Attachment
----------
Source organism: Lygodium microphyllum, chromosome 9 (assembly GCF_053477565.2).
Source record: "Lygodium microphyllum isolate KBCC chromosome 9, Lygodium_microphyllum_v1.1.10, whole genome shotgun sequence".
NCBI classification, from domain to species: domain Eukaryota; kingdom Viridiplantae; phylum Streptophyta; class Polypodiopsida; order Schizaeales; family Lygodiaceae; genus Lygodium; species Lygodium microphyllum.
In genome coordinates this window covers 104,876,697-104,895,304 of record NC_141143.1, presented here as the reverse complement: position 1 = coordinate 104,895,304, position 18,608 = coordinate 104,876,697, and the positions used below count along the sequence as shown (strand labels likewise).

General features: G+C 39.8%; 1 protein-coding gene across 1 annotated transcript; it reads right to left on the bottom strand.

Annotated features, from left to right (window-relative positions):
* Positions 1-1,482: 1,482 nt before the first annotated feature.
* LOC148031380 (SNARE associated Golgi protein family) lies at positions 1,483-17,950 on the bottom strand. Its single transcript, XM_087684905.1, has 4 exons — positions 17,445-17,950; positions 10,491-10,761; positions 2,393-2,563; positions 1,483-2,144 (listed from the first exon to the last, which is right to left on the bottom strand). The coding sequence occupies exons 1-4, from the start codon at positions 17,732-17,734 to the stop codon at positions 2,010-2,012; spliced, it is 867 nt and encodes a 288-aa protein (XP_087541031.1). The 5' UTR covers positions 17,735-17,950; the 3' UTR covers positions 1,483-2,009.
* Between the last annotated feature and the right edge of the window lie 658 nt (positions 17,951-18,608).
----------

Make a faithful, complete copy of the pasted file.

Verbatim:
Source organism: Lygodium microphyllum, chromosome 9 (assembly GCF_053477565.2).
Source record: "Lygodium microphyllum isolate KBCC chromosome 9, Lygodium_microphyllum_v1.1.10, whole genome shotgun sequence".
NCBI classification, from domain to species: domain Eukaryota; kingdom Viridiplantae; phylum Streptophyta; class Polypodiopsida; order Schizaeales; family Lygodiaceae; genus Lygodium; species Lygodium microphyllum.
In genome coordinates this window covers 104,876,697-104,895,304 of record NC_141143.1, presented here as the reverse complement: position 1 = coordinate 104,895,304, position 18,608 = coordinate 104,876,697, and the positions used below count along the sequence as shown (strand labels likewise).

General features: G+C 39.8%; 1 protein-coding gene across 1 annotated transcript; it reads right to left on the bottom strand.

Annotated features, from left to right (window-relative positions):
* Positions 1-1,482: 1,482 nt before the first annotated feature.
* LOC148031380 (SNARE associated Golgi protein family) lies at positions 1,483-17,950 on the bottom strand. Its single transcript, XM_087684905.1, has 4 exons — positions 17,445-17,950; positions 10,491-10,761; positions 2,393-2,563; positions 1,483-2,144 (listed from the first exon to the last, which is right to left on the bottom strand). The coding sequence occupies exons 1-4, from the start codon at positions 17,732-17,734 to the stop codon at positions 2,010-2,012; spliced, it is 867 nt and encodes a 288-aa protein (XP_087541031.1). The 5' UTR covers positions 17,735-17,950; the 3' UTR covers positions 1,483-2,009.
* Between the last annotated feature and the right edge of the window lie 658 nt (positions 17,951-18,608).